Brendon’s coffee mug had a message printed on it. It said, “To be continued … ”. Brendon liked this piece of pottery philosophy, but none of his colleagues ever commented on it. It wasn’t a very philosophical workplace. The only thing people ever commented on was its colour, which changed from purplish-grey to orangey-yellow when hot water was poured into it. It was made from some type of colour-sensitive ceramic.

Brendon opened Word, and wrote:

 

An overalled assassin

prowls the evening corridors

delicately poisoning latent life,

soft-step stalking

in a computery glow.

That’s just imagination.

I’ve never seen him do it.

 

Brendon pressed Ctrl-S, and a dialog box popped up, prompting him to select a filename. He typed “Office Cockroach” and navigated to his directory called “Historical Accounts”. He pressed Save and minimised Word.

Brendon’s desktop was well organised. There were two columns of shortcuts to excel files arranged on the left of the screen. On the right was a row of useful widgets: they showed the current temperature at the international airport, a ticker tape of breaking international news, the current population of the earth, the number of years remaining until all the oil ran out, and the number of minutes remaining until the sun would explode. The wallpaper of his desktop was a photo of Millau Viaduct in France, the tallest vehicular bridge in the world. It was so high off the ground it looked like it was floating over a vacuum. On the taskbar were a number of icons for fast access to different applications, such as Outlook. With Microsoft Office 2007, you didn’t need to double-click to launch an application from the taskbar. One click and it would balloon up. Not necessarily an enhancement.

It wasn’t just the Alt Instr tab; there was more than that to worry about. The people from Delhi were going to say that most of the things in the spreadsheet were unacceptable, which meant he was going to have to come up with another idea to solve the budget problem, which meant at least another big spreadsheet. Not that spreadsheets were bad, but that sort of spreadsheet is hard, because Microsoft Excel isn’t magic, and that’s what he needed. He needed magic software.

Outlook isn’t magic either; it wouldn’t make things disappear. He continued with his Historical Account:

 

A three act play.

He was a proud bug, in his time, before

he fell from the ceiling’s grace;

he fought, flailed, reconciled,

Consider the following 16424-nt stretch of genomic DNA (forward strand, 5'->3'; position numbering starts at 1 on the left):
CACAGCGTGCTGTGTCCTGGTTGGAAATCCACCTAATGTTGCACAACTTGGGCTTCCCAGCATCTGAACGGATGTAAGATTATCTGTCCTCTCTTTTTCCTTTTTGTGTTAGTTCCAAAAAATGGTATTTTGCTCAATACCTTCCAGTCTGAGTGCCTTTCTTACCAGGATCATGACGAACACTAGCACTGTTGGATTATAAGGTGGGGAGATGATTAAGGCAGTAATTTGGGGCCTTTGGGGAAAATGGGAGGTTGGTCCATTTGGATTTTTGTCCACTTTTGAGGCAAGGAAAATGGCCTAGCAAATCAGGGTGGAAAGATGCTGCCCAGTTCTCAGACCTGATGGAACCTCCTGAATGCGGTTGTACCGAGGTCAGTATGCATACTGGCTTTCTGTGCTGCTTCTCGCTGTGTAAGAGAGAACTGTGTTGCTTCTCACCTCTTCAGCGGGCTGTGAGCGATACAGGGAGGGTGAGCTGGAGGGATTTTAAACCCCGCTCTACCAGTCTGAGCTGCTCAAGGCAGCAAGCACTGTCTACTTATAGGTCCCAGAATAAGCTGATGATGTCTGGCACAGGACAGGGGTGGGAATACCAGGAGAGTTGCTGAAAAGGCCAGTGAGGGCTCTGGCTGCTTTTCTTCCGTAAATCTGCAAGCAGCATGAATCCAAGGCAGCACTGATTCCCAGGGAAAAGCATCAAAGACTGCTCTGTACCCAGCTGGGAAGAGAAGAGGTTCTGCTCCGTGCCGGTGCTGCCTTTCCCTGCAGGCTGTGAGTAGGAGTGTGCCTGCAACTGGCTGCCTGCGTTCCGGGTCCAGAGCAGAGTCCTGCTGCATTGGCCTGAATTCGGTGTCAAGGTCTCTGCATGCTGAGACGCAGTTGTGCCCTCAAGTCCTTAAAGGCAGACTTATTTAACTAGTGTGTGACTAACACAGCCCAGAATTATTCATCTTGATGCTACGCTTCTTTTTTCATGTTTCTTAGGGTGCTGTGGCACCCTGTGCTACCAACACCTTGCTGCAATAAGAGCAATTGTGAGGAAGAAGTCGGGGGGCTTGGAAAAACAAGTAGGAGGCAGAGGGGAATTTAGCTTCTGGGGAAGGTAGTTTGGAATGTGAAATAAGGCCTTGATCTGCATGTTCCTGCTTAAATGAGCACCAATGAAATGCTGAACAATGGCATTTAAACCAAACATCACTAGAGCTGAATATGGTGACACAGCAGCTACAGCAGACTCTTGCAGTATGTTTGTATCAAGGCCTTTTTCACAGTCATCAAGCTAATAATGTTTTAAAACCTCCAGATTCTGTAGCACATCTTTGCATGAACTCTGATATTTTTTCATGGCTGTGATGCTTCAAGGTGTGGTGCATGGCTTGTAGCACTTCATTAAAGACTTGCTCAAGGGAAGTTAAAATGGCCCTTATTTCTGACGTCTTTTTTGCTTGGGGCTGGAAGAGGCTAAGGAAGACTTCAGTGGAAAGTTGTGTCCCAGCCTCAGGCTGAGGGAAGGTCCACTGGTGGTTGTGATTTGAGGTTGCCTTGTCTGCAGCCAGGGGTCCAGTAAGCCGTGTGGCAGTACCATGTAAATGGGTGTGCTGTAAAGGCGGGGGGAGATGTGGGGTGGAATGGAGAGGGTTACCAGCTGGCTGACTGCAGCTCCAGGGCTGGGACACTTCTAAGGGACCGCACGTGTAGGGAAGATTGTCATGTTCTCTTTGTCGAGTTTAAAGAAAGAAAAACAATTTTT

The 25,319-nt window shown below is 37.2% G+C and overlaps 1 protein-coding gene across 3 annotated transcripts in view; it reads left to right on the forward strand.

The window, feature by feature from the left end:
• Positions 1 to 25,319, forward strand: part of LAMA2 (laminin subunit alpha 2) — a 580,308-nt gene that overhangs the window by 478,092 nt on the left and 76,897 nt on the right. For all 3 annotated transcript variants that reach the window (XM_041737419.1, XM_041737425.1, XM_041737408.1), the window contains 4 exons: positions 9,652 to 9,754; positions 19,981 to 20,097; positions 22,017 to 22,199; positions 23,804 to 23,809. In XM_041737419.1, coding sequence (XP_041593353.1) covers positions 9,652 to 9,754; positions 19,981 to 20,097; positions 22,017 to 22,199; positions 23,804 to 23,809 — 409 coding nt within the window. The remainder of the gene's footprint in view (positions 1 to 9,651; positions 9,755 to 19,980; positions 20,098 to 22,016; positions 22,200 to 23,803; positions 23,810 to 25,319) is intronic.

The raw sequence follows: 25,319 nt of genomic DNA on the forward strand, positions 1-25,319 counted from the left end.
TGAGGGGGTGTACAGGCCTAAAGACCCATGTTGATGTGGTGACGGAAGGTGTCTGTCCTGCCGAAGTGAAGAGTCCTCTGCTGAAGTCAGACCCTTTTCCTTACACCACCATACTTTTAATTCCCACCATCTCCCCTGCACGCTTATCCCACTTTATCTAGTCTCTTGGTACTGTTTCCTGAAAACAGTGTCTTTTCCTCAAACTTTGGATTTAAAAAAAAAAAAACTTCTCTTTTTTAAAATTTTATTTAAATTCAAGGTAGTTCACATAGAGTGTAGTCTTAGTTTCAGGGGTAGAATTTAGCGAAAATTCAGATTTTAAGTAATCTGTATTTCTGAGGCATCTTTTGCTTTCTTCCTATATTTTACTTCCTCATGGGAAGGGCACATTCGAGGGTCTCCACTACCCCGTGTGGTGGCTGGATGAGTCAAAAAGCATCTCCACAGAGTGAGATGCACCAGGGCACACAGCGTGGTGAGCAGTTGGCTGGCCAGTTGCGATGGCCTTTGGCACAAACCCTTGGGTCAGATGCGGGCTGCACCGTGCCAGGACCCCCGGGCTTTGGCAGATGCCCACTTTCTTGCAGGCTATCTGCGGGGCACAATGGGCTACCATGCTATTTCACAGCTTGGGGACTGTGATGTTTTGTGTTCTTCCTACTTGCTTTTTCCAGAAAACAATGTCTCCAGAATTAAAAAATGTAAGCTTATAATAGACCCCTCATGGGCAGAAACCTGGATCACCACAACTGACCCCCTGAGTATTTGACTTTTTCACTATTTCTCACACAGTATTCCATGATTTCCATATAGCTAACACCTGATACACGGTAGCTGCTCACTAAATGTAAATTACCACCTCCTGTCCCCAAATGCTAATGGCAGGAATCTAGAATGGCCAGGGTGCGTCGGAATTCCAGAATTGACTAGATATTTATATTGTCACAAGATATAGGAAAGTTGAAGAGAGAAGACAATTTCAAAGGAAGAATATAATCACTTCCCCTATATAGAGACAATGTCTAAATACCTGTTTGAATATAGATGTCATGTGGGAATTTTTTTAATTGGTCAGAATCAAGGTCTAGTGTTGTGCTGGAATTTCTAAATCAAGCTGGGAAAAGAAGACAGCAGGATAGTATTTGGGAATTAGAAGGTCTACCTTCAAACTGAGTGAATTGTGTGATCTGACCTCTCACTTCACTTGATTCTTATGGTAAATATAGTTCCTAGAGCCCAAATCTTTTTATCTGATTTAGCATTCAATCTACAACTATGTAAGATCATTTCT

surrendered.

An organisational tragedy.

 

The cockroach is not

to be continued …

 

He paused. Should that be there, the bit about “to be continued”? Could be too cute. He could edit it out later.

 

Tucked in his homey ceiling,

his bug-eyes on stalks,

he used to watch me.

I’d click and rustle and nod,

shake my head.

 

He’d say:

“What’s this click-click?

What’s this nodding business?”

The office cockroach’s

raspy advice was always

“Get in your warm ceiling.”

 

“Coffee?” asked Raelene. She had arrived while Brendon was writing his Account. He minimised Word.

Raelene worked with Brendon on the internal project to try to unwind the over-wound budget. She’d helped him with his most recent spreadsheet. It was a joint effort, although technically it was Brendon’s project. Gary had asked him to do it. Brendon had CC’d her on the email he sent to Delhi, as an acknowledgement of her contribution. That was how they acknowledged each other, in their organisation. They CC’d each other on important emails.

It wasn’t the official recognition system. The official recognition system required you to fill out a colourful card and get it countersigned by the person’s manager and give it to the person, and then you had to email the Rewards and Recognition Committee and submit a Recognition Report stating the reasons for the recognition. Quantitative reasons relating to profit or cost saving were preferable. At the end of the month, the most worthy reports were put in a hat—which was never actually a hat, and was usually almost empty—and one name was drawn out. That person won a bar tab at Please Beer With Me, the bar that had opened up on the ground floor of their office building. Brendon had never won a bar tab, but Raelene had won two.

Raelene and Brendon were data analysts. Brendon was average at his job, and Raelene was below average, even though she kept receiving colourful cards. She had been on a performance management programme after she’d started. Gary had told Brendon about that when Brendon had gone to him to complain that Raelene wasn’t pulling her weight. Gary was not very discreet, which was why Brendon never told him anything important. Since then, Raelene’s performance had fluctuated between acceptable and poor. Gary was on to it, or so he’d told Brendon, although there was no evidence to support that. Raelene had to be given credit, however, for being better with colours than he was.

Raelene was helpful with the spreadsheet because she was very good with conditional formatting. She made all the cells go red when the values exceeded the acceptable limits. There was quite a bit of red on it. Less green. Some orange. Gary’s department used a traffic light system for their budget analyses.

Raelene had said that Brendon’s “To be continued … ” mug was exactly the right colour for him when it was hot. When hot, it complemented his natural tones. Raelene had no qualifications to afford her opinion any validity, and therefore Raelene had said that merely to be nice to him. That was the sort of thing she did.